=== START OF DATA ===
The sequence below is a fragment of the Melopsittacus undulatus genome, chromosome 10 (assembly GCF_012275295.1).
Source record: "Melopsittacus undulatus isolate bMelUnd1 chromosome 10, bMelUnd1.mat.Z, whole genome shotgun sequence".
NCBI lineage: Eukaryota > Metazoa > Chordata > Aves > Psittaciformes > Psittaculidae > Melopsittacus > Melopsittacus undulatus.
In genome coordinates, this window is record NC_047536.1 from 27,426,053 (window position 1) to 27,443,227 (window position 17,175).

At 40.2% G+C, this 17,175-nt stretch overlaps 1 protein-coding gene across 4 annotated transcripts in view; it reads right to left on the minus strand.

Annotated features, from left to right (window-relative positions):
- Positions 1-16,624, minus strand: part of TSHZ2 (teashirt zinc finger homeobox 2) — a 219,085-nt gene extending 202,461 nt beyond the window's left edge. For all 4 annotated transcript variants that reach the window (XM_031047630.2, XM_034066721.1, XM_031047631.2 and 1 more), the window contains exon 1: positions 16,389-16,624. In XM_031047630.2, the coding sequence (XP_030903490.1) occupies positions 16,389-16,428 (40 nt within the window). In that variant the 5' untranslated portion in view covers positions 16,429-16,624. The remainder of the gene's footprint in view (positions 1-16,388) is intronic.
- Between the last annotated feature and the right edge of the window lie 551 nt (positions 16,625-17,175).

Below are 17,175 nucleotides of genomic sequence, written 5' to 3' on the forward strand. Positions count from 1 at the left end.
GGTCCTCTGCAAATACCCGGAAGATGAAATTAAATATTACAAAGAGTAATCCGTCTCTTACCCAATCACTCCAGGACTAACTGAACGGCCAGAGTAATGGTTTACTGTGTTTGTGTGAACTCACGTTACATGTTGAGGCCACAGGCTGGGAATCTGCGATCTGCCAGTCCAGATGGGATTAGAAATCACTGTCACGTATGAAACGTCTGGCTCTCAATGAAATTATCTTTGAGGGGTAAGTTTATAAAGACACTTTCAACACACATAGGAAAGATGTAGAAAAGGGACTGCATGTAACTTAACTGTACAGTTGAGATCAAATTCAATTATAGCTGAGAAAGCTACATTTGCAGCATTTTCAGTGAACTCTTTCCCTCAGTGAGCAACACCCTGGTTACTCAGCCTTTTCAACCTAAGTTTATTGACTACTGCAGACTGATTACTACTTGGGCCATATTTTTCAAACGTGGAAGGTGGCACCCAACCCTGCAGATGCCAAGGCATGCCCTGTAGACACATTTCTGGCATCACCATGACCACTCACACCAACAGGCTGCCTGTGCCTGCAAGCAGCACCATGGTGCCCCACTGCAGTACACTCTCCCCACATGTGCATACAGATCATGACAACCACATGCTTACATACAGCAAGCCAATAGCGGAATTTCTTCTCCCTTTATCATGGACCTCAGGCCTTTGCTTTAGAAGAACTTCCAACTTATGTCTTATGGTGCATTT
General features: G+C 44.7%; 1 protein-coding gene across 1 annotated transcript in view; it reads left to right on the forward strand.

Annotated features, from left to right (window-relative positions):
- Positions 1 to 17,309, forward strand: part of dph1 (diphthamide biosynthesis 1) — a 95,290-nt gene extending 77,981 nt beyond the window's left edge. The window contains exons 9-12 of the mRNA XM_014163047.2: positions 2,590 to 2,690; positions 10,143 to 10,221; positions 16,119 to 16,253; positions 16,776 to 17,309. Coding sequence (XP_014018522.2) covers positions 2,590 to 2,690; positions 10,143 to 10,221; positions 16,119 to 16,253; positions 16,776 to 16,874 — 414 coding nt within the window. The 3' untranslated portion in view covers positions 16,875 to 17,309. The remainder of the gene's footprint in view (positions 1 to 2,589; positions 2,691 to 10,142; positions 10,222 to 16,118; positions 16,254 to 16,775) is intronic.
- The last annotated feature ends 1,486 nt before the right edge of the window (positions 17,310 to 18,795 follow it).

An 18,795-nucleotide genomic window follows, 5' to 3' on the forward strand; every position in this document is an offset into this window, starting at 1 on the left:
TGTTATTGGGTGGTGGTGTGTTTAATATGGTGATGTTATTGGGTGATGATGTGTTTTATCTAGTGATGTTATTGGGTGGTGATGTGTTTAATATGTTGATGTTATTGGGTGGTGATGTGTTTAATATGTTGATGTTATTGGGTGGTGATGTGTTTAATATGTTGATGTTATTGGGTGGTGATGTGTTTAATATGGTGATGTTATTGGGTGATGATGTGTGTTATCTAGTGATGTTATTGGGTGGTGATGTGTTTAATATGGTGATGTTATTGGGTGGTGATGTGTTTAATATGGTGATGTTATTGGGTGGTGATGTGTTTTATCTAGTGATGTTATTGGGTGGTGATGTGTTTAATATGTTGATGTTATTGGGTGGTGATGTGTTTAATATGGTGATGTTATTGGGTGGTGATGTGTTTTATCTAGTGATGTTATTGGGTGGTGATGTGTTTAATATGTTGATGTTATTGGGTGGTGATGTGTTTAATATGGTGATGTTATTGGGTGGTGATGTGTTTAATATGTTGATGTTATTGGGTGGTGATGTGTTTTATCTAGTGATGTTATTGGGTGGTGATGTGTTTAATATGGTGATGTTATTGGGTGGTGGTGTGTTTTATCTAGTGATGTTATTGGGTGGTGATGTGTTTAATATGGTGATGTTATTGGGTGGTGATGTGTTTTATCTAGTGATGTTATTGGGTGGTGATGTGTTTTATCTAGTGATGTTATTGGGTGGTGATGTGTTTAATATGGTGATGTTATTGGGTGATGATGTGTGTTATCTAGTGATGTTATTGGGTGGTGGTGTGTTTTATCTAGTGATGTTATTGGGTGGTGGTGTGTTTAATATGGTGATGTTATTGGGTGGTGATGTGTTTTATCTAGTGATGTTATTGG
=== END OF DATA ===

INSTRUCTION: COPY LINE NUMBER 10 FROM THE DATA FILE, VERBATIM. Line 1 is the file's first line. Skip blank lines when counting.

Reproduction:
GGTCCTCTGCAAATACCCGGAAGATGAAATTAAATATTACAAAGAGTAATCCGTCTCTTACCCAATCACTCCAGGACTAACTGAACGGCCAGAGTAATGGTTTACTGTGTTTGTGTGAACTCACGTTACATGTTGAGGCCACAGGCTGGGAATCTGCGATCTGCCAGTCCAGATGGGATTAGAAATCACTGTCACGTATGAAACGTCTGGCTCTCAATGAAATTATCTTTGAGGGGTAAGTTTATAAAGACACTTTCAACACACATAGGAAAGATGTAGAAAAGGGACTGCATGTAACTTAACTGTACAGTTGAGATCAAATTCAATTATAGCTGAGAAAGCTACATTTGCAGCATTTTCAGTGAACTCTTTCCCTCAGTGAGCAACACCCTGGTTACTCAGCCTTTTCAACCTAAGTTTATTGACTACTGCAGACTGATTACTACTTGGGCCATATTTTTCAAACGTGGAAGGTGGCACCCAACCCTGCAGATGCCAAGGCATGCCCTGTAGACACATTTCTGGCATCACCATGACCACTCACACCAACAGGCTGCCTGTGCCTGCAAGCAGCACCATGGTGCCCCACTGCAGTACACTCTCCCCACATGTGCATACAGATCATGACAACCACATGCTTACATACAGCAAGCCAATAGCGGAATTTCTTCTCCCTTTATCATGGACCTCAGGCCTTTGCTTTAGAAGAACTTCCAACTTATGTCTTATGGTGCATTT